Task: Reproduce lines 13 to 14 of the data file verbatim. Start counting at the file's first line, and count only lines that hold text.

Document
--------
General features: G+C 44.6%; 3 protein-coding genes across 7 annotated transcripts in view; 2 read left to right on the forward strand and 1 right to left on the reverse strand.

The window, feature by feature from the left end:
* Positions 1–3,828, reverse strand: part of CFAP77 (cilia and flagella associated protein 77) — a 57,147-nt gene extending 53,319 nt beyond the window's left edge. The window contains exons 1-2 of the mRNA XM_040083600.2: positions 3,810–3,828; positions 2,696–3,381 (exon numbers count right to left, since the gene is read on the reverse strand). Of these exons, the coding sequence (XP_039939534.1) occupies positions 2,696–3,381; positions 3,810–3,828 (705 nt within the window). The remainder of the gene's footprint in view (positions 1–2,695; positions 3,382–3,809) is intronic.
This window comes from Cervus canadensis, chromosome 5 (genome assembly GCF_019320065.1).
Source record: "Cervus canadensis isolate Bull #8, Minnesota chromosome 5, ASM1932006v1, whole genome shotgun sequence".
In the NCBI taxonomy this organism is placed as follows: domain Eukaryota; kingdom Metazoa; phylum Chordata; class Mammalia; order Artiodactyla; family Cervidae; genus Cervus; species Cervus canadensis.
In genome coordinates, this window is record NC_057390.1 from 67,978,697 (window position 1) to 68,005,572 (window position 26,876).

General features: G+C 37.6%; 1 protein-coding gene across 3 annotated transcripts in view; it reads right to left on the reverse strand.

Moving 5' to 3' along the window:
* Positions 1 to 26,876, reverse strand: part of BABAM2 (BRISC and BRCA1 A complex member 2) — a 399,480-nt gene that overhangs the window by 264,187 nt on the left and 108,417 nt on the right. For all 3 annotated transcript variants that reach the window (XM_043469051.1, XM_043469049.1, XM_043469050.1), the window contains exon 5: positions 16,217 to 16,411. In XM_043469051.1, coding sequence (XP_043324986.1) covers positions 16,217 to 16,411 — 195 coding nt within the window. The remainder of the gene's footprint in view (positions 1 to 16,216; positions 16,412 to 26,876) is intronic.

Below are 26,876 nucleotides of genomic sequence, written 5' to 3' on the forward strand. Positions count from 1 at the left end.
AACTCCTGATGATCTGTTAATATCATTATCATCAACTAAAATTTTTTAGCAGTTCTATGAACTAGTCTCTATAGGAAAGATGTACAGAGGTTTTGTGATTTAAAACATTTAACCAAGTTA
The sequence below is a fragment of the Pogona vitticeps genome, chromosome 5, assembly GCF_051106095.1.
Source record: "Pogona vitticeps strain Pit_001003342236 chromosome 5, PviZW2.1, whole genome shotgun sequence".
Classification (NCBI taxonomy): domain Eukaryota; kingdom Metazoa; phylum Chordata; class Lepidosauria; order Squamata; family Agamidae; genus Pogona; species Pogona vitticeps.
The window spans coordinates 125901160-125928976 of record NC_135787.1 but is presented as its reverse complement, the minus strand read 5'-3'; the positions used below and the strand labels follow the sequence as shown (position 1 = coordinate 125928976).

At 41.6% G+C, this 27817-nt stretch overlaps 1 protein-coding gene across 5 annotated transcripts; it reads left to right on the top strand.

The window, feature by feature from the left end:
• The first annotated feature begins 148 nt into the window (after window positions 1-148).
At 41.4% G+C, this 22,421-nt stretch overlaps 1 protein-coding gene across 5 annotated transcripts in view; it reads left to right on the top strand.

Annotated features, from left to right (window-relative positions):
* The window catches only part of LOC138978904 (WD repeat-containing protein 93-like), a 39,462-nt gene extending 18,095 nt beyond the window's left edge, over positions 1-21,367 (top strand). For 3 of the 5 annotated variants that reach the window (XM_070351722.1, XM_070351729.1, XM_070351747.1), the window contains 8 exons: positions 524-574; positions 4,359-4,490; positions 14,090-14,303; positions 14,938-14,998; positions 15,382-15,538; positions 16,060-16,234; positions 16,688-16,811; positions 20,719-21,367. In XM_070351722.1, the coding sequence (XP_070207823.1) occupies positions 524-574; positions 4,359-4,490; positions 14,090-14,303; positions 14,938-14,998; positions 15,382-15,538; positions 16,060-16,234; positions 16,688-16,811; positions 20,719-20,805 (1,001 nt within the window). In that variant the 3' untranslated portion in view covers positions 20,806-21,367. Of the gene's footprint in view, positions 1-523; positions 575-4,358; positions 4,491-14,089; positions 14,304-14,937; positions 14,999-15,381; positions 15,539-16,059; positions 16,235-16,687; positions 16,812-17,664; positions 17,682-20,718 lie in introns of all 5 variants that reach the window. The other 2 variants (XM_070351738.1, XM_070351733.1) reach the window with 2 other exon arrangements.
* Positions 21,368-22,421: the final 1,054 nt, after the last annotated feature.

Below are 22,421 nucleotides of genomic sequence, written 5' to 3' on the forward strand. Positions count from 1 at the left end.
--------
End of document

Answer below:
The sequence below is a fragment of the Pogona vitticeps genome, chromosome 5, assembly GCF_051106095.1.
Source record: "Pogona vitticeps strain Pit_001003342236 chromosome 5, PviZW2.1, whole genome shotgun sequence".